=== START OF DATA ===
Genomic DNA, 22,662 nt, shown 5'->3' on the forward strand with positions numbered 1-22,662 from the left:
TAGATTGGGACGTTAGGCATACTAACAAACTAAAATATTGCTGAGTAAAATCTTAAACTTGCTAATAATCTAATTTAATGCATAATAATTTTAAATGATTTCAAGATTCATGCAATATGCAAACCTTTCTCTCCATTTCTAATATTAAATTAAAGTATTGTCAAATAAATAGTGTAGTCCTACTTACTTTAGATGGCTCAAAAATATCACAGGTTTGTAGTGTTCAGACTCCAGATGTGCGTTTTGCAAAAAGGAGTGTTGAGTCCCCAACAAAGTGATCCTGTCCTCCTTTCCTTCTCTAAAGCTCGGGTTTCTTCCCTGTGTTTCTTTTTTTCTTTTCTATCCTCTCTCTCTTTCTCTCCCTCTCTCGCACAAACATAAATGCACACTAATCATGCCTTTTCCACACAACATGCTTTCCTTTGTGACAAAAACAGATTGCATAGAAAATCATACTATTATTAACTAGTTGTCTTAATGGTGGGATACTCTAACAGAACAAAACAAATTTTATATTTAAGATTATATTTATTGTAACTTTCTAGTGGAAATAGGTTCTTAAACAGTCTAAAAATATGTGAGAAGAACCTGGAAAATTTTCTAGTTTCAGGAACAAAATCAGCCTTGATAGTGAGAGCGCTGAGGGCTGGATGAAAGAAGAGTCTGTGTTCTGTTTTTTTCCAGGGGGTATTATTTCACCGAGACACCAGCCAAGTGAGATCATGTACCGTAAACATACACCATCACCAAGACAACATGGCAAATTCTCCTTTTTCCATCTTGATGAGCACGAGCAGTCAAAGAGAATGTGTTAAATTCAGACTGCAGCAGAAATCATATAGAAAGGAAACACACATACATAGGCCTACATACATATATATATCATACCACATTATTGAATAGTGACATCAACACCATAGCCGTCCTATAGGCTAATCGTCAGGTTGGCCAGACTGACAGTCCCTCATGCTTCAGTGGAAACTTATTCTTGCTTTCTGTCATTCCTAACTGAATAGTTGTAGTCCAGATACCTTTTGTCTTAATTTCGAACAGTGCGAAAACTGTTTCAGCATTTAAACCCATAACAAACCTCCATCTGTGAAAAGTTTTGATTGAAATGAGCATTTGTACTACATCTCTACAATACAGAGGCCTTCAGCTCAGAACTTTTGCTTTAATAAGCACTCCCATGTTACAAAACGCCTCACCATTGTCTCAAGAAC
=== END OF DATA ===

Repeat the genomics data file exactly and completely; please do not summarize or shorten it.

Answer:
Genomic DNA, 22,662 nt, shown 5'->3' on the forward strand with positions numbered 1-22,662 from the left:
TAGATTGGGACGTTAGGCATACTAACAAACTAAAATATTGCTGAGTAAAATCTTAAACTTGCTAATAATCTAATTTAATGCATAATAATTTTAAATGATTTCAAGATTCATGCAATATGCAAACCTTTCTCTCCATTTCTAATATTAAATTAAAGTATTGTCAAATAAATAGTGTAGTCCTACTTACTTTAGATGGCTCAAAAATATCACAGGTTTGTAGTGTTCAGACTCCAGATGTGCGTTTTGCAAAAAGGAGTGTTGAGTCCCCAACAAAGTGATCCTGTCCTCCTTTCCTTCTCTAAAGCTCGGGTTTCTTCCCTGTGTTTCTTTTTTTCTTTTCTATCCTCTCTCTCTTTCTCTCCCTCTCTCGCACAAACATAAATGCACACTAATCATGCCTTTTCCACACAACATGCTTTCCTTTGTGACAAAAACAGATTGCATAGAAAATCATACTATTATTAACTAGTTGTCTTAATGGTGGGATACTCTAACAGAACAAAACAAATTTTATATTTAAGATTATATTTATTGTAACTTTCTAGTGGAAATAGGTTCTTAAACAGTCTAAAAATATGTGAGAAGAACCTGGAAAATTTTCTAGTTTCAGGAACAAAATCAGCCTTGATAGTGAGAGCGCTGAGGGCTGGATGAAAGAAGAGTCTGTGTTCTGTTTTTTTCCAGGGGGTATTATTTCACCGAGACACCAGCCAAGTGAGATCATGTACCGTAAACATACACCATCACCAAGACAACATGGCAAATTCTCCTTTTTCCATCTTGATGAGCACGAGCAGTCAAAGAGAATGTGTTAAATTCAGACTGCAGCAGAAATCATATAGAAAGGAAACACACATACATAGGCCTACATACATATATATATCATACCACATTATTGAATAGTGACATCAACACCATAGCCGTCCTATAGGCTAATCGTCAGGTTGGCCAGACTGACAGTCCCTCATGCTTCAGTGGAAACTTATTCTTGCTTTCTGTCATTCCTAACTGAATAGTTGTAGTCCAGATACCTTTTGTCTTAATTTCGAACAGTGCGAAAACTGTTTCAGCATTTAAACCCATAACAAACCTCCATCTGTGAAAAGTTTTGATTGAAATGAGCATTTGTACTACATCTCTACAATACAGAGGCCTTCAGCTCAGAACTTTTGCTTTAATAAGCACTCCCATGTTACAAAACGCCTCACCATTGTCTCAAGAAC